Industry Leader Persists in Trailblazing Career
During her first week working on a construction site in 1978, Jennifer Pinck was painting a K-Mart when she noticed a man on the other end of the mall wearing a white hardhat and holding a clipboard. The man was supervising a steel-hanging crew. “I didn’t even know what the job was, but knew I wanted it,” the 63-year-old Pinck said during ENR New England’s December Best Projects awards event in Boston.
After her brief stint in commercial painting, Pinck went on to hold more than just a clipboard. The future field engineer and superintendent eventually became the first woman to receive her Boston ABC Building License and also earned an MBA. She has worked on two of the country’s largest public works projects: as a construction manager for the Massachusetts Water Resources Authority (MWRA) Boston Harbor project from 1988 to 1992 and immediately following that became a senior manager for Boston’s Central Artery/Tunnel project known as the Big Dig, where she worked until 1996.
Since founding the program and construction management firm Pinck & Co. in 1998, Pinck has made it a point to help women gain a foothold in the industry. “Two-thirds of my staff have been or are women,” says Pinck, whose firm provides construction services to nonprofits, private developers and public agencies.
For the past two years, the LGBT-owned firm has been named to the Inc. 5000 list of fastest-growing private companies in America and was recognized six times as one of the fastest growing inner-city businesses in the country. Based on its stellar track record—growing every year since its inception and recording a 94.5% revenue growth rate through the Great Recession of 2008—the firm was acquired for an undisclosed amount last October by Anser Advisory, a newly formed capital program advisory firm that specializes in program management, construction management and project management nationally in transportation, education, health care and other sectors. Under Answer Advisory’s umbrella, the firm will continue to operate as Pinck & Co. Pinck, herself, is a managing director, maintaining the same role with clients.
Pinck says joining Anser is “an exciting venture” because it not only expands the firm’s “capacity and expertise both regionally and nationwide, but it brings together like-minded professionals under one entity who genuinely care about our clients and each other.”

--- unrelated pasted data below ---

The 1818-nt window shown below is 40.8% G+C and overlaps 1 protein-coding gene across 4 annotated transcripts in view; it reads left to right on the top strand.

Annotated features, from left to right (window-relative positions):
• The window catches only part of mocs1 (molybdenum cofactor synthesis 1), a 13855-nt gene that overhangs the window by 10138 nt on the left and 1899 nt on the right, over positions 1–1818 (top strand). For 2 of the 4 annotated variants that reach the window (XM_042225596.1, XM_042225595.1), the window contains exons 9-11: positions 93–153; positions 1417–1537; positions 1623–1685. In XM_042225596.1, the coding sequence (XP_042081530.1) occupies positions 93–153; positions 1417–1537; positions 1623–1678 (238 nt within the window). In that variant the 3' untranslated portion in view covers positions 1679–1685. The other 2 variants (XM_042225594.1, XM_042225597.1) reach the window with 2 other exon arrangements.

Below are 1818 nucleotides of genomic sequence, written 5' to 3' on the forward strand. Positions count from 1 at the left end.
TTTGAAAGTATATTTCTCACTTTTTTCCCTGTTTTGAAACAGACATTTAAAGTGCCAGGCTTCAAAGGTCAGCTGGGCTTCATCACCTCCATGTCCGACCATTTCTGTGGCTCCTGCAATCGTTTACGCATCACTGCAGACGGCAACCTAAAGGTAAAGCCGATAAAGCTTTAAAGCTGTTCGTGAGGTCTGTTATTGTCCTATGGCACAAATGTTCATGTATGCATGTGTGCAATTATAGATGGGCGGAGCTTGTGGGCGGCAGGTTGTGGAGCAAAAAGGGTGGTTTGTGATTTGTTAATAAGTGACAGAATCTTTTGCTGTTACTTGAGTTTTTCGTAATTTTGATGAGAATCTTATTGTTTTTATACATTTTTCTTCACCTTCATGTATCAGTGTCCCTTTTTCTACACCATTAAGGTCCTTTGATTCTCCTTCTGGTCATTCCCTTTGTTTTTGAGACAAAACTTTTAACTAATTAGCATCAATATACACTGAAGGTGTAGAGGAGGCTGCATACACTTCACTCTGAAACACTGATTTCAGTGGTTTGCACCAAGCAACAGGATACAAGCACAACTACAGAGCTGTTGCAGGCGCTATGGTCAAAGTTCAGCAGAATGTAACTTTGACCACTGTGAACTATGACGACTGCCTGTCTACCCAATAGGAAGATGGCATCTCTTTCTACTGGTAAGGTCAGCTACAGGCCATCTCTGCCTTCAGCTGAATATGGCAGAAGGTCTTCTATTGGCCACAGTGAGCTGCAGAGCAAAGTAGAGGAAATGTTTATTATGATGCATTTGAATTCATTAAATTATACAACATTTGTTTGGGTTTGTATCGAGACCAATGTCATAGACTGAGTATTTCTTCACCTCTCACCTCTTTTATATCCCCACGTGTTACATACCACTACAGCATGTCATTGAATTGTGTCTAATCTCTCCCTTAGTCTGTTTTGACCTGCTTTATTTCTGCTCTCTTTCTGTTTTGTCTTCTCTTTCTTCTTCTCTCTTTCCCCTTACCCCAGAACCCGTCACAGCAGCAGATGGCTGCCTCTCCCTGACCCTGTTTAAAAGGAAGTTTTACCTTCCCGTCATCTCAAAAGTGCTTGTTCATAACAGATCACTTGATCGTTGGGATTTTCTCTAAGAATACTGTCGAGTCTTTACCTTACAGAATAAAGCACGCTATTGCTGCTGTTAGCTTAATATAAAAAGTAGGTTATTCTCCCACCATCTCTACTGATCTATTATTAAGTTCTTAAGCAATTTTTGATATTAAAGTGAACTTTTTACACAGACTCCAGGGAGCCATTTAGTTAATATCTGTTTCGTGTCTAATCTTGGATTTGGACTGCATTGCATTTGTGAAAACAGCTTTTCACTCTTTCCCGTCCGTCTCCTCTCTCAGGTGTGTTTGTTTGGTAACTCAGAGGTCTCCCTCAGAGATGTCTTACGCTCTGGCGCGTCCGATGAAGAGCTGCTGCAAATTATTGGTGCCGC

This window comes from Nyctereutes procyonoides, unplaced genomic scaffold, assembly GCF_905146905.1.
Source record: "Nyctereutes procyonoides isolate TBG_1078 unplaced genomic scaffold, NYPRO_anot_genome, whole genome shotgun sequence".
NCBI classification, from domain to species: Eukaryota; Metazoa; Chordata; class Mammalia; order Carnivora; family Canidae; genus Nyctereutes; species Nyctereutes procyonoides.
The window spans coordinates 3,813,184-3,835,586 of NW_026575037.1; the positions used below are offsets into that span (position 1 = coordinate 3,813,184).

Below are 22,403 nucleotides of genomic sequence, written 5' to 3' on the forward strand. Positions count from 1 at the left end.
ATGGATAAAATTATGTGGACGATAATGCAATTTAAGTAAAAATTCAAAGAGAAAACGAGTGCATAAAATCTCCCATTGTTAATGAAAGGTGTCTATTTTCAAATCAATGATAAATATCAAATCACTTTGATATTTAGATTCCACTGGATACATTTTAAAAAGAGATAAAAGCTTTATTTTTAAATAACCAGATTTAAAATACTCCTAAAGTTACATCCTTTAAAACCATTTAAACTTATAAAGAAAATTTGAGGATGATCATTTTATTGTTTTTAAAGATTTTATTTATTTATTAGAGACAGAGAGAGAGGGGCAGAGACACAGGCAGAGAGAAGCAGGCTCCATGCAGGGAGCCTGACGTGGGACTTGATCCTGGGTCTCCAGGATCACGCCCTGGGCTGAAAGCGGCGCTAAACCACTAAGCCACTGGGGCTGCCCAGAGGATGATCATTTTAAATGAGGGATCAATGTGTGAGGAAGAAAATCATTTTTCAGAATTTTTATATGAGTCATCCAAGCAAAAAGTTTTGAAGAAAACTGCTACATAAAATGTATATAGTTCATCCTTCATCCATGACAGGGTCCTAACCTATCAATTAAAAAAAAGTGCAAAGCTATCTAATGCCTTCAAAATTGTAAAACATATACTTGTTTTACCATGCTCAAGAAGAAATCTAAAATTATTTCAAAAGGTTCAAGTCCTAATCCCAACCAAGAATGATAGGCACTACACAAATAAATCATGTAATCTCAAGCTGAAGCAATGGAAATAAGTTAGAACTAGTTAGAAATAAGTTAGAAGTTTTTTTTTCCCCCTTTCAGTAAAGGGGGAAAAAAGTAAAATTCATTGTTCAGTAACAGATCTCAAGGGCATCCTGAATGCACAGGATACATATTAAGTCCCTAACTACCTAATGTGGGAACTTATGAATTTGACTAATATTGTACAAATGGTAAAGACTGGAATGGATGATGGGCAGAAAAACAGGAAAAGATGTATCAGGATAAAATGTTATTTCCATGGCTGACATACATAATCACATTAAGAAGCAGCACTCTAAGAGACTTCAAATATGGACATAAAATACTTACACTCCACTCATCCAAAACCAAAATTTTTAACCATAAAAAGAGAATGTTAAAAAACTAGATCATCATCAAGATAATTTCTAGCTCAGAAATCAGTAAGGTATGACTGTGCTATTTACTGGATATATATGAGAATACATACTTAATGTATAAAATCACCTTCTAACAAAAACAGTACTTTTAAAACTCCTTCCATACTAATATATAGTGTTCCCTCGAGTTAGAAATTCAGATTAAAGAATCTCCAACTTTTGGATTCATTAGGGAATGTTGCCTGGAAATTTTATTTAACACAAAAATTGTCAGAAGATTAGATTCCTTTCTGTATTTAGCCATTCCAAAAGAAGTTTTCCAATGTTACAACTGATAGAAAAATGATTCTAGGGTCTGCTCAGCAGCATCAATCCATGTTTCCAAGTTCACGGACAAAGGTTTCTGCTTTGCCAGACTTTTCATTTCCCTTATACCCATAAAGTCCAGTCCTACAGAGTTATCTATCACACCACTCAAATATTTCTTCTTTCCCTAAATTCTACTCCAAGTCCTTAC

Bryan Carruthers, Anser chief executive, says, “Each of our legacy companies were leaders within their geographic or market niche and respected providers of strategic and innovative program management services to their clients.”
The acquisition marks Pinck’s latest milestone in a career filled with achievements. She received the 2018 Boston Business Journal’s LGBT Trailblazer Award and the 2017 Associated General Contractor Massachusetts Building Women in Construction (BWiC) Mentor of the Year award. She also won a distinguished alumni award from Simmons University.
Anthony Consigli, chief executive of Milford, Mass.-based Consigli Construction Co., has worked with Pinck on six projects valued at a combined $95 million during the past 20-plus years. He describes her as “a consummate construction professional who is responsible and accessible to clients, and cares deeply about promoting diversity in our industry.”
The Hard Way
Growing up one of four children in a middle-class home in Belmont, Mass., Pinck’s path to construction was an unlikely one. Pinck’s parents both worked in academia and instilled in her a love of reading the classics. Unlike her bookish parents, she also loved to tinker and investigate how things worked. But Pinck’s trailblazing early feminist mother left another lasting impression on her daughter. Working her way up to serve as an assistant dean at the Harvard Business School, Pinck’s mother advocated for women in the workforce. “You can do anything you want, but it won’t necessarily be easy,” is a motto Pinck’s mother shared with her daughter early in life and one that Pinck took to heart.